The man can coach, even with the disaster that was his experience in New York. Brown's an intriguing match-up for the Cardinal, but it strikes me that he won't leave the East, as his family likes living in the Philadelphia suburbs.

Former Princeton and NFL Gridder Ross Tucker Has a Column on SI.Com

Click here to read Tucker's insights on the NFL draft.

Eagles' Draft Possibilities -- the Indiana Connection

For what it's worth. . .

I think that there could be a serious Indiana connnection in the first two rounds of the Eagles' draft. Somehow, I think that the Birds will trade down in the first round and still take James Hardy, a big WR from Indiana. True, he's not the first WR on the board, but he's up there, and he's 6'5" tall and better than Hank Baskett. Need a WR to cause match-up problems for the defense? Hardy is your guy.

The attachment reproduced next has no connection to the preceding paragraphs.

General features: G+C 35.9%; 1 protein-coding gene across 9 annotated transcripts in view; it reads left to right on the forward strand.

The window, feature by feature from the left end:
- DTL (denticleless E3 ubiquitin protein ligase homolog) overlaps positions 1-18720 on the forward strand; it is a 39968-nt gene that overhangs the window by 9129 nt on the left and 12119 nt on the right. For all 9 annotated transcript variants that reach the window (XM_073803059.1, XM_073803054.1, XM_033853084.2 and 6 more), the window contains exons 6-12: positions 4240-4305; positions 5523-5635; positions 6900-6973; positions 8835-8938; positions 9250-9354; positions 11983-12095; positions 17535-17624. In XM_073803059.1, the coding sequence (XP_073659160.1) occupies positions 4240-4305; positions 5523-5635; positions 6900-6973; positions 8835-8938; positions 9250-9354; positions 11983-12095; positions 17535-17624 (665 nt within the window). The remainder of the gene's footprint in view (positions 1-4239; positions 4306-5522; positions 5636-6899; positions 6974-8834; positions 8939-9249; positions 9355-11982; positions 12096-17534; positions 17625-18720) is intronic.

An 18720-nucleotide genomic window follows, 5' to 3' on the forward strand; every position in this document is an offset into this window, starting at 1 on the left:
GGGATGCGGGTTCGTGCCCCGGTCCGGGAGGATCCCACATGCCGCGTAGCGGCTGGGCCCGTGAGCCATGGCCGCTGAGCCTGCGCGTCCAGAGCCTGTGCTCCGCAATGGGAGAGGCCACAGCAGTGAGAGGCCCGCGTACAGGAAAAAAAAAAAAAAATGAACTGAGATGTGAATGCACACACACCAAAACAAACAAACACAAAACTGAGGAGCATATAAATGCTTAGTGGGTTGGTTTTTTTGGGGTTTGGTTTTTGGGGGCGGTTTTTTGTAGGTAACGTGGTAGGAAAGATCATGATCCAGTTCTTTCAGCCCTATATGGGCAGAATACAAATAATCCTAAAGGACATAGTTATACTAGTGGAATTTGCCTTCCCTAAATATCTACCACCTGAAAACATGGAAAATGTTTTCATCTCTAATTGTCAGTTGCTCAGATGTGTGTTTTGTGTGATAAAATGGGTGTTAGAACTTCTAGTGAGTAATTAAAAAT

What they'll get for the trade down and Lito Sheppard (if traded) is anyone's guess. That could pull in an extra second-round pick, but I also think that with their current second-round pick the Birds will take Tracy Porter, a CB from Indiana who also is -- yes -- a gifted kick returner. Put him in a competition with J.R. Reed, and you'll have depth and quality, two things you haven't had for quite some time.

In the third round, the Birds can focus on the offensive or defensive lines, as is typically their wont.